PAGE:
Anxiety or Generalized Anxiety Disorder (GAD) in medical terms is a chronic mental illness associated with excessive and uncontrollable worry. The condition occurs on most days of the week lasting for at least 6 months.
Some of the symptoms of GAD include:
- muscle tension
- difficulty sleeping
- problems concentration
In most cases GAD coexists with other mental disorders with depression being the most common of all. This makes it even harder to detect and treat the anxiety.
People suffering from anxiety spend an inordinate amount of time worrying. Patients often describe the feeling of having considerable worry right after they wake up in the morning. The feeling of uneasiness will continue throughout the day, even without anything in particular to be worried about.
GAD affects the person in a numerous substantial ways, which includes:
- anxiety is often associated with a poor health condition like obesity
- it prevents the person in enjoying simple pleasures in life
- at its peak, anxiety can directly lead to expensive health care services
Conventional Anxiety Treatment
Some of the existing treatments for anxiety include:
- medications – usually consisting of anxiolytics
- medication combined with psychotherapy
- counseling and potentially cognitive-behavioral therapy
However, even with these available treatments, as many as 50% of patients fail to improve their mental health conditions. These patients continue to suffer from the devastating symptoms of anxiety.
The Neurobiology of GAD
GAD affects the frontal and limbic structures of the brain. It can also disturb some connectivity between these regions. Even though several studies show different findings, the front of the brain is commonly associated with anxiety. Experts consider these findings as the basis for using TMS therapy in treating this condition. According to recent studies, repetitive Transcranial Magnetic Stimulation (rTMS) is believed to be a promising treatment for anxiety disorder.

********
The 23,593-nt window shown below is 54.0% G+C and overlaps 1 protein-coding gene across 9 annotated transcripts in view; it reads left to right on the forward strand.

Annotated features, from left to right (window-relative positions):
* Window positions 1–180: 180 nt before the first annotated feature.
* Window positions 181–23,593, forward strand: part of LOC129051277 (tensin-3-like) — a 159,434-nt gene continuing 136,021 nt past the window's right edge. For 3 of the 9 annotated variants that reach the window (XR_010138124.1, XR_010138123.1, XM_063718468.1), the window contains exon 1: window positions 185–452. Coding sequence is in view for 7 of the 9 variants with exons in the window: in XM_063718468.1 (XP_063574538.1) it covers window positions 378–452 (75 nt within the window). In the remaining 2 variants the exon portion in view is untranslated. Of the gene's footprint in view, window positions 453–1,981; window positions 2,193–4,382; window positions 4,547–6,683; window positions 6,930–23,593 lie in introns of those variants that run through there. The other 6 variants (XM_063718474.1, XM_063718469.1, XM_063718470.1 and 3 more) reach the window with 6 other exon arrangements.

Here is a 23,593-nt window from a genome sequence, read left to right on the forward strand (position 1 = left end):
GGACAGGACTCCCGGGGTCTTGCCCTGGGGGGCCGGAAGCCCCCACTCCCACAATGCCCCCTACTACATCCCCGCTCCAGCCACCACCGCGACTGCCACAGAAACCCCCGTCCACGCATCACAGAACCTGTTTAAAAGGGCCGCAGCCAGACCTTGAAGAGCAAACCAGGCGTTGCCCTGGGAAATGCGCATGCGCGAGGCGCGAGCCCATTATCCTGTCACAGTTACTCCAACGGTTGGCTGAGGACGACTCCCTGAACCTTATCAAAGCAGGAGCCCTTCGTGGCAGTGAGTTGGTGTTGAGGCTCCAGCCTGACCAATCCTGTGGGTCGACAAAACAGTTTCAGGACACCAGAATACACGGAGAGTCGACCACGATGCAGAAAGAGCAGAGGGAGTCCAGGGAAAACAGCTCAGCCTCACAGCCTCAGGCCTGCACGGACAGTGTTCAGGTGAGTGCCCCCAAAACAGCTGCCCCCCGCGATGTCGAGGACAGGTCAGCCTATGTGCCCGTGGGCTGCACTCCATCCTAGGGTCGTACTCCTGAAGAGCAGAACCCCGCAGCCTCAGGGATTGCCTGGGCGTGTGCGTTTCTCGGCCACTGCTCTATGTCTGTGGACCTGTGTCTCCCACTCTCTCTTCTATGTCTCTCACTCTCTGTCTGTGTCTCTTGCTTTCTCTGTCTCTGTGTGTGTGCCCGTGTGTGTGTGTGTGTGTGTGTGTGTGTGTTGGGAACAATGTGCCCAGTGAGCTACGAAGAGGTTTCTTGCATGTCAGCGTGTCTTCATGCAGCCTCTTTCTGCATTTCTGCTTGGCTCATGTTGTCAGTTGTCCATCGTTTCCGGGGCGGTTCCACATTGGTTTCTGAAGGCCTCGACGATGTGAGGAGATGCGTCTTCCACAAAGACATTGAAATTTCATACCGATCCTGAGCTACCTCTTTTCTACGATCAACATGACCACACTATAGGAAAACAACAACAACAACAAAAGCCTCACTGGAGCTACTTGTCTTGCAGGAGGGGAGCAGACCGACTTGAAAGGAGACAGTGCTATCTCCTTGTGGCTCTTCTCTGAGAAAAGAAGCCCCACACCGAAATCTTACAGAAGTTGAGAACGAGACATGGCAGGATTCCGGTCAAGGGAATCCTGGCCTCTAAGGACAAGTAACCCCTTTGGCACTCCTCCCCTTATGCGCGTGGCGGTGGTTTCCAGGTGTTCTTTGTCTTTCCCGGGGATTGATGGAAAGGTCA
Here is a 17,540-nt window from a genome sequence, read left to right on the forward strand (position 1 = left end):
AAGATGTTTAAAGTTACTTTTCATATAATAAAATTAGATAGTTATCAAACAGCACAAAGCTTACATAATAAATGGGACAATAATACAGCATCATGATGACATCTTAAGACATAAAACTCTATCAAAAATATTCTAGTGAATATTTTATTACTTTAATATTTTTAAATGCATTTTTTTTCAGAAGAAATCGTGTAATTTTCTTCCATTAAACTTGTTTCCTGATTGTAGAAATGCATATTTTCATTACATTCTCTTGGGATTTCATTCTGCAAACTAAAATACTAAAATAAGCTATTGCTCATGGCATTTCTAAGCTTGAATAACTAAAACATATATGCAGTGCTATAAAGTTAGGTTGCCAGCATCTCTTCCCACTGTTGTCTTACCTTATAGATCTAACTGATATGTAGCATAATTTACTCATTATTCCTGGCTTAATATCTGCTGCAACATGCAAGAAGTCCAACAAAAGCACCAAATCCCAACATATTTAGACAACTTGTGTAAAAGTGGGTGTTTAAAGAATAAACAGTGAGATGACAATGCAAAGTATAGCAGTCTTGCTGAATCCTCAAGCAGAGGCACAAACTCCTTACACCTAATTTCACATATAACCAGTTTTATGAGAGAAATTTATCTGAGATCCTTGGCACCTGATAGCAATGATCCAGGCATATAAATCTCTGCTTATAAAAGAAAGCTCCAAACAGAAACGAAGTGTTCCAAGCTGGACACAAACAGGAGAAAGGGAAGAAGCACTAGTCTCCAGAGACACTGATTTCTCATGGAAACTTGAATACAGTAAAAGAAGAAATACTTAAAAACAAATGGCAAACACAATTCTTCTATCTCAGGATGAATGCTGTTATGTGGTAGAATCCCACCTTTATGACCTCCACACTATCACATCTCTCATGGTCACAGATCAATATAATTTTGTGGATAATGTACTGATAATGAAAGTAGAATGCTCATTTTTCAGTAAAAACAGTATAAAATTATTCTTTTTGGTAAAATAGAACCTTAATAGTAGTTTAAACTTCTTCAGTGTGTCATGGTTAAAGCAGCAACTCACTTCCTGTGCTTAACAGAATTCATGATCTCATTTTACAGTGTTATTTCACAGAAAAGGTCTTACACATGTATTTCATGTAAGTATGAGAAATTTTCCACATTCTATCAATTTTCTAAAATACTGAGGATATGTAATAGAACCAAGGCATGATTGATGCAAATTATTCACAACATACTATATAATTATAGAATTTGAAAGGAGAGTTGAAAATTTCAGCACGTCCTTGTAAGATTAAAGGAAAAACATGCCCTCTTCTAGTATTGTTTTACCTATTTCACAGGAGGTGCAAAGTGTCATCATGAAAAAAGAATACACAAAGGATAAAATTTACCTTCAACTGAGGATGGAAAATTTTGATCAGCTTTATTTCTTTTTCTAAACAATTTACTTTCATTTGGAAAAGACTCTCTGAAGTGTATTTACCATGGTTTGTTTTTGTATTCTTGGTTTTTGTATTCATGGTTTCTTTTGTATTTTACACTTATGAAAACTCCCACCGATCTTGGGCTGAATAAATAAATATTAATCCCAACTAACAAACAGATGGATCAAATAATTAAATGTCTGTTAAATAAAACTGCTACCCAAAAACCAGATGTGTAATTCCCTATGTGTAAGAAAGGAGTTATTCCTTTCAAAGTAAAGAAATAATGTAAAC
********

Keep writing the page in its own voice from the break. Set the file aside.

Treating Anxiety with rTMS therapy
TMS therapy sends out electromagnetic pulses near the front of the head to stimulate the nerve cells. This region of the brain controls mood behavior. When the pulses are sent out in quick succession, it then called rTMS or repetitive TMS. rTMS is a fairly simple procedure and can be administered in a doctor’s office. As a non-invasive method, it does not require traumatic procedures like sedation or anesthesia.
The full extent of rTMS effects are not yet known but it has been shown to effectively decrease depression symptoms. TMS often resulted in the overall mood improvement of patients.
Even though considered an effective alternative treatment, it also has its limitations. These include:
- Mental disorders that show signs of detachment from reality
- Patients with several years of depression
- Patient had any Electroconvulsive therapy (ECT) in the past and failed to show improvement
Findings of the study
The US Food and Drug Administration first approved TMS therapy in 2008 for treating major depressive disorder. Two years after its approval, researchers at the University of California conducted a small-open label study of 10 patients. The UCLA lab discovered that TMS therapy may also be used as an effective treatment for anxiety disorder. The results from the study show a favorable outcome of 60% response rate for people suffering from GAD.
For more information about TMS therapy to treat anxiety, please feel free to contact us anytime.